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The word syndicate comes from the French word syndicat which means "trade union" (syndic meaning "administrator"), from the Latin word syndicus which in turn comes from the Greek word σύνδικος (syndikos), which means "caretaker of an issue"; compare to ombudsman or representative.[1]

The Merriam Webster Dictionary defines syndicate as a group of people or businesses that work together as a team. This may be a council or body or association of people or an association of concerns, officially authorized to undertake a duty or negotiate business with an office or jurisdiction. It may mean an association of racketeers in organized crime. It may refer to a business concern that sells materials for publication (newspaper, radio, TV, internet) in a number of outlets simultaneously, or a group of newspapers under one management.[2]

In this sense, the term is also associated with anarchist theory, specifically anarcho-syndicalism, in which trade unions form an alternative to both the nation state and capitalist corporations. Anarchists, syndicalists, and other libertarian socialists use the word "syndicate" to refer to an enterprise managed by its workers. Such an enterprise is governed by a face-to-face meeting of everyone who works there, in which each worker has one vote. Either there are no managers, or the managers are directly elected and recallable. In either case, the most important decisions are made collectively by the whole workforce. This is known as workers' self-management.

Crime syndicates are formed to coordinate, promote, and engage in organized crime, running common illegal businesses on a subnational, national, or international scale. The subunit of the syndicate is a crime family or clan, organized by blood relationships, as seen in the Italian Mafia and the Italian American Mafia crime families (the Five Families dominating New York City crime, namely, the Gambino crime family, Genovese crime family, Lucchese crime family, Bonanno crime family, and the Colombo crime family).

In media, syndicates are organizations by name and credit. For example, BBC Radio International is a radio syndicated business. A news ticker, residing in the lower third of the television screen image, usually shows syndicated news stories.

A group formed of several business entities, like companies or corporations, which share common interests in a market but usually are not direct competitors. Larger companies or corporations form syndicates to strengthen their position in the market. Internet companies and corporations, focusing on various Internet ventures, tend to form syndicates within their own group, with direct competitors involved. In such cases, they share a certain type of market, like brand management or search engine optimization, and usually form a Conglomerate Syndicate. They may be syndicated nationally or internationally.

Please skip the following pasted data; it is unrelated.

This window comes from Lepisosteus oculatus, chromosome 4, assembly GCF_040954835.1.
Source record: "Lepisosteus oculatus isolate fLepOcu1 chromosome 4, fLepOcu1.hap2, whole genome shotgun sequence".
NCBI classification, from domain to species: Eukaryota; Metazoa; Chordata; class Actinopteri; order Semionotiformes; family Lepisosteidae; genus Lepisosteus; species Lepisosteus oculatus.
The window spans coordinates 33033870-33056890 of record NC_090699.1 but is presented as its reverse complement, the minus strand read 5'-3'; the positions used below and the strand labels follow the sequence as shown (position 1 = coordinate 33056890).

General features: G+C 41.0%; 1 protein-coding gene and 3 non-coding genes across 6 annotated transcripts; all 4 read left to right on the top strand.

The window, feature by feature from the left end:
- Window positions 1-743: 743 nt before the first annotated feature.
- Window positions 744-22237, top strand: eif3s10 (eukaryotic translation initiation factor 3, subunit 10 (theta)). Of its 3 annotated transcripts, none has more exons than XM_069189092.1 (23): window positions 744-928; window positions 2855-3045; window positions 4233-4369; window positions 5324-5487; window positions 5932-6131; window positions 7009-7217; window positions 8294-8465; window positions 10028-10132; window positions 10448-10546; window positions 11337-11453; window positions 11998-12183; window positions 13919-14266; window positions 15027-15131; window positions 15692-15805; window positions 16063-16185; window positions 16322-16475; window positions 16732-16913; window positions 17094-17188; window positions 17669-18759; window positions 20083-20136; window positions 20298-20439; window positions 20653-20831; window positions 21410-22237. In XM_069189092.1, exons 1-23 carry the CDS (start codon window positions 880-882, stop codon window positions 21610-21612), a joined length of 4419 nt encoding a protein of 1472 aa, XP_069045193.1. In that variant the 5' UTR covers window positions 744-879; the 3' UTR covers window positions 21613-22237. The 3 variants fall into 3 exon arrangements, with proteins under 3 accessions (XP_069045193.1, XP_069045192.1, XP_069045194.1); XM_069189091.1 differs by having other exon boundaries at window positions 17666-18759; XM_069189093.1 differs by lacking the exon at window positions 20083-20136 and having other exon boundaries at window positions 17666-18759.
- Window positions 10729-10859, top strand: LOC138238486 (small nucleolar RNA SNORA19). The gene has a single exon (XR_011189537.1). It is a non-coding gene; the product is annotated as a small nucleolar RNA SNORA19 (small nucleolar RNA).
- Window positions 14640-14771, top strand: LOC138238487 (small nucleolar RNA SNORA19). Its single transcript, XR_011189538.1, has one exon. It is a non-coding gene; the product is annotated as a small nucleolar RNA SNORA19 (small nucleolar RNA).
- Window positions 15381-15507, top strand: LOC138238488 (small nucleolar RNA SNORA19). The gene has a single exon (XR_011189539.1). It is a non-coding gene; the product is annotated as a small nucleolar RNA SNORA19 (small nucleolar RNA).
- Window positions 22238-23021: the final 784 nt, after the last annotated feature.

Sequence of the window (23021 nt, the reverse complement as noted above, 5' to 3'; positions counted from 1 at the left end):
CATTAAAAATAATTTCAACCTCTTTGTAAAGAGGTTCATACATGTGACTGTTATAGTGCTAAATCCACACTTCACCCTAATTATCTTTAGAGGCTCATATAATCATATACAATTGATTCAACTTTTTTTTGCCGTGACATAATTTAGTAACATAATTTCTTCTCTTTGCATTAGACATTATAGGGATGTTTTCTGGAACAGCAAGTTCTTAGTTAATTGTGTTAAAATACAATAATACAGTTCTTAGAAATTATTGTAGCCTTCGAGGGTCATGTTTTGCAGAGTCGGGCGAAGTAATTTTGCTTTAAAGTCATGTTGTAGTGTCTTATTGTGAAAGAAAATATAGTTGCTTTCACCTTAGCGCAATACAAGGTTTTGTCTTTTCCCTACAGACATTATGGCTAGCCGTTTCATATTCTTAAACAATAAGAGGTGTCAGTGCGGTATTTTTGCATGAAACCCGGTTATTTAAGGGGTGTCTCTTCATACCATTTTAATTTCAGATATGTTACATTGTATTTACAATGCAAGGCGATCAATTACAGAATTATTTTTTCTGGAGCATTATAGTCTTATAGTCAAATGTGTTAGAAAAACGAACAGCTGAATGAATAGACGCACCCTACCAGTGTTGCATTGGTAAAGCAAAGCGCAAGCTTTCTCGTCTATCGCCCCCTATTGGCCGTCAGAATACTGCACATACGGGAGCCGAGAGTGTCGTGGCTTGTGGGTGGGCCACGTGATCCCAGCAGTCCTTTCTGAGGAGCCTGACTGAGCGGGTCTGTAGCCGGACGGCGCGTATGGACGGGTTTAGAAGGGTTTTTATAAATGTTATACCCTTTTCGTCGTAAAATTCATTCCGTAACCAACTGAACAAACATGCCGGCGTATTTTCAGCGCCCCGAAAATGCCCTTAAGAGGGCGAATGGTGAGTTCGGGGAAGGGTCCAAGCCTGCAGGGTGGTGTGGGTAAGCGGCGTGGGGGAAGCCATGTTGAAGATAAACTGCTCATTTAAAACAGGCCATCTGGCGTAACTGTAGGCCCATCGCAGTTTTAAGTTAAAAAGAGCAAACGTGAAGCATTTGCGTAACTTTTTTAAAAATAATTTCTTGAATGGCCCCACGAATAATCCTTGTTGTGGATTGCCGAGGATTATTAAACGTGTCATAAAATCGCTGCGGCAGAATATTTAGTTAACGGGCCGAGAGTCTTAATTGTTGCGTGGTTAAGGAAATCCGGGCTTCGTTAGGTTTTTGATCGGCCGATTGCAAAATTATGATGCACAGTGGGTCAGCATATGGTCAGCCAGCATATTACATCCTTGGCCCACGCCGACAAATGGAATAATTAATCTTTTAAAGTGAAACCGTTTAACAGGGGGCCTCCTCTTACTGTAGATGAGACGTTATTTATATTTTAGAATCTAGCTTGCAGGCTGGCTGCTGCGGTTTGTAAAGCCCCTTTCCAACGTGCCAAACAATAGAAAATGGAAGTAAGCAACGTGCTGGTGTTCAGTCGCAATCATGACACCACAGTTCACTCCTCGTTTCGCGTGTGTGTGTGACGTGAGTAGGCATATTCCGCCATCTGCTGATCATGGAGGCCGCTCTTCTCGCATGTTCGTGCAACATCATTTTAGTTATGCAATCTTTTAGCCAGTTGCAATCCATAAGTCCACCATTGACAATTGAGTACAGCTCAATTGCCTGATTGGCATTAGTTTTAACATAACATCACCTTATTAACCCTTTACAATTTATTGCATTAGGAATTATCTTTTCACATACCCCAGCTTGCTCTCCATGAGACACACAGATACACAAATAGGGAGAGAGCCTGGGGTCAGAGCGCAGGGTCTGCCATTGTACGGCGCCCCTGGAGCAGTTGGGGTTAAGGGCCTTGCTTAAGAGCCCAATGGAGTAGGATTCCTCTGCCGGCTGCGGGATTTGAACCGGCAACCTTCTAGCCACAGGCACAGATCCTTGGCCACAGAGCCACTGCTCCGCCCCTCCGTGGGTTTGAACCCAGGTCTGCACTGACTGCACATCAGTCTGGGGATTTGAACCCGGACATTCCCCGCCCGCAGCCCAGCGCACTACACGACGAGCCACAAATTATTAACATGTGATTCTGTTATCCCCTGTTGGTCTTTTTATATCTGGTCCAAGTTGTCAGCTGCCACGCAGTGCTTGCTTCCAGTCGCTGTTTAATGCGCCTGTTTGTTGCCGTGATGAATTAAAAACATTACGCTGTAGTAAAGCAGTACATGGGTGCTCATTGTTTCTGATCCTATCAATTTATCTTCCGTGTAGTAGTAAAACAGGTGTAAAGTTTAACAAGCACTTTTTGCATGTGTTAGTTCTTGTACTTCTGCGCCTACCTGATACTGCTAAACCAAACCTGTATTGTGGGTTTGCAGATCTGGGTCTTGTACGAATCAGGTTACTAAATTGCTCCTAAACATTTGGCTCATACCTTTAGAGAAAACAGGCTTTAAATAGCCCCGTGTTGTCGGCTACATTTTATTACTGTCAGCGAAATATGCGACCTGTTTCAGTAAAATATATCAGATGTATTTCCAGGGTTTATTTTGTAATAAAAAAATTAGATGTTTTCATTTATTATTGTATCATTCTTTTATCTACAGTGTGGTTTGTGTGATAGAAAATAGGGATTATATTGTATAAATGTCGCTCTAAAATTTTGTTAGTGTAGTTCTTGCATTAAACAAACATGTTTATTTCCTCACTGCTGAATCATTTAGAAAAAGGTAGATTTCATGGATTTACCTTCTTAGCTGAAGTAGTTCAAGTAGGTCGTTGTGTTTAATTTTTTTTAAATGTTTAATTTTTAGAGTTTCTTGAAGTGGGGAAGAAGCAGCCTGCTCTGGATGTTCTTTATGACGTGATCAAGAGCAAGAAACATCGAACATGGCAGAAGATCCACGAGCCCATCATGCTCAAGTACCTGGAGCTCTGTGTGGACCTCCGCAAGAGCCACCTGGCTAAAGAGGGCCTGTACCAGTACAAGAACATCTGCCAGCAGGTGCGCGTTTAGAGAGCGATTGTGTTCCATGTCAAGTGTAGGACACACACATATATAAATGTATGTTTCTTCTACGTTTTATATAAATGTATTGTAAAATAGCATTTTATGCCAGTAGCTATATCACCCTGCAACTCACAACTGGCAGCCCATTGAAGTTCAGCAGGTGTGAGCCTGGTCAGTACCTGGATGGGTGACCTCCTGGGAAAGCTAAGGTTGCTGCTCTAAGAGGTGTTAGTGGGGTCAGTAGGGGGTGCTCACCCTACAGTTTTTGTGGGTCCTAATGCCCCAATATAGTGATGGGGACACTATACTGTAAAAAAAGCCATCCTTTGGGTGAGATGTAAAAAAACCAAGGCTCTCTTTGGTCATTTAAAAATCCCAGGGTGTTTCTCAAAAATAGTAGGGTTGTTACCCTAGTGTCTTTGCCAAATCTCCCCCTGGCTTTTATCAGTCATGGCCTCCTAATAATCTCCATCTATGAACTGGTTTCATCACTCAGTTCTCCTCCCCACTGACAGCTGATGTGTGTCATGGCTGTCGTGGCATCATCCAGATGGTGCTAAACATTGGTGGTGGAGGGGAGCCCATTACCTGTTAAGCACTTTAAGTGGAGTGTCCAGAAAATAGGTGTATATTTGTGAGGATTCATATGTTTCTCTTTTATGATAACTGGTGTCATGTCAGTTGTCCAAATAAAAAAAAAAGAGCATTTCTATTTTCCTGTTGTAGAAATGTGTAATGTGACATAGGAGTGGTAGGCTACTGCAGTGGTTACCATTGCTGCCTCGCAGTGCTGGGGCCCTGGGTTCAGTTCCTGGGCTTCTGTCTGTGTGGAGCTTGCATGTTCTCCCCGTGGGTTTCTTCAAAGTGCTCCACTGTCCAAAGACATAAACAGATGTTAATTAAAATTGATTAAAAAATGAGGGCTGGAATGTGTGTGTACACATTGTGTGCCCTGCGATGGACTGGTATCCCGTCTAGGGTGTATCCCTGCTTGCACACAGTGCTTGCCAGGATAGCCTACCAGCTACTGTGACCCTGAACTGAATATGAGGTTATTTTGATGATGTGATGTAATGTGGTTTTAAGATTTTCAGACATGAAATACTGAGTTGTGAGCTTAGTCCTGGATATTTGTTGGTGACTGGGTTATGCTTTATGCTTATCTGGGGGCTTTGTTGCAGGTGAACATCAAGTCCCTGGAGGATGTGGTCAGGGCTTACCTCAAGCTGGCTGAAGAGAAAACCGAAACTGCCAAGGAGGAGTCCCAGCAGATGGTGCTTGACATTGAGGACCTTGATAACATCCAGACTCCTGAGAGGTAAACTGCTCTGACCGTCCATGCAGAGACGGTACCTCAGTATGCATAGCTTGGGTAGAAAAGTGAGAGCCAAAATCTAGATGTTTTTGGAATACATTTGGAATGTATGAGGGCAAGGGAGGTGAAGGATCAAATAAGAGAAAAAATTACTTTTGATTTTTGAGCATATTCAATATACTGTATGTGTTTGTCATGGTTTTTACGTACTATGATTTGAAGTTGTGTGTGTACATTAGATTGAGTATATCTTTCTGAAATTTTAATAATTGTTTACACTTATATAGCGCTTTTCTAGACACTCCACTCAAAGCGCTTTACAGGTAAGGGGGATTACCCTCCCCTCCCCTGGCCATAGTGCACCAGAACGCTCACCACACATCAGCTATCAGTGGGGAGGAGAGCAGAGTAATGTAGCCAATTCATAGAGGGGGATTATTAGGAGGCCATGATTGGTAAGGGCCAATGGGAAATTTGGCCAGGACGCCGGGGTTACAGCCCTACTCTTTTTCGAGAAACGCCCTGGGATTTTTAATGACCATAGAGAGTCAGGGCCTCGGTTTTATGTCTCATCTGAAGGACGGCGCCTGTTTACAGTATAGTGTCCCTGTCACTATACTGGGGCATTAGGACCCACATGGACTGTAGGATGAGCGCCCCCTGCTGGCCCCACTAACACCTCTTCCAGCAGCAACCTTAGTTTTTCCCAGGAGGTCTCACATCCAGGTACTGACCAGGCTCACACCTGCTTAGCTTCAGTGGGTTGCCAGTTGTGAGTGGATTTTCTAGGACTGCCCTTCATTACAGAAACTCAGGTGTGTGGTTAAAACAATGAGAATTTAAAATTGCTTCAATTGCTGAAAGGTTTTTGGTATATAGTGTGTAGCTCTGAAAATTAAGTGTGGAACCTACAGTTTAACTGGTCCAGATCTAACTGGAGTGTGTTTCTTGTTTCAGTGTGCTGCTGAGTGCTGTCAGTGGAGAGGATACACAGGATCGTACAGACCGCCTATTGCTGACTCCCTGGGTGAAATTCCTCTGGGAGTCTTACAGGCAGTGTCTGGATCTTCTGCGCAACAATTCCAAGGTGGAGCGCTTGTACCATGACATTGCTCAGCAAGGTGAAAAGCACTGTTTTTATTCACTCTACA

A sales syndicate is a cartel with a joint sales agency.[4] Such combinations were widespread before the Second World War. The organizational merger of the sales departments of the individual enterprises caused an increased dependence of the cartel member on the cartel administration. This in trend stabilized these combinations.Some headquarters and other premises of these syndicate cartels have remained up to the present via their monument status as historical buildings.

In finance, a bank syndicate, often referred to simply as a syndicate, is a group of banks lending a usually large amount of money for a specific purpose and to one single borrower. Syndicated loans are loans underwritten by a bank syndicate and are more common in the US, where financial markets are in corporate ownership rather than private equity markets as in Europe or South America.

Insurance contracts (contracts of indemnity) processed under the syndicate form of business organization date to the Hammurabi Code. The notion of insurance syndicate as a process for supplying indemnity was first codified in Lex Rhodia and is still used today as shipping's Law of General Average.

It is canon to the operation of the insurance syndicate that the liability of the suppliers of surplus is several and not joint. This means that members or subscribers at insurance syndicates obligate themselves to a precise individual separate and several liability rather a joint liability. Insurance syndicates are not "incorporated" and may not be incorporated: the US Supreme Court has held in Roby v Lloyd's[5] that insurance syndicates have no separate existence.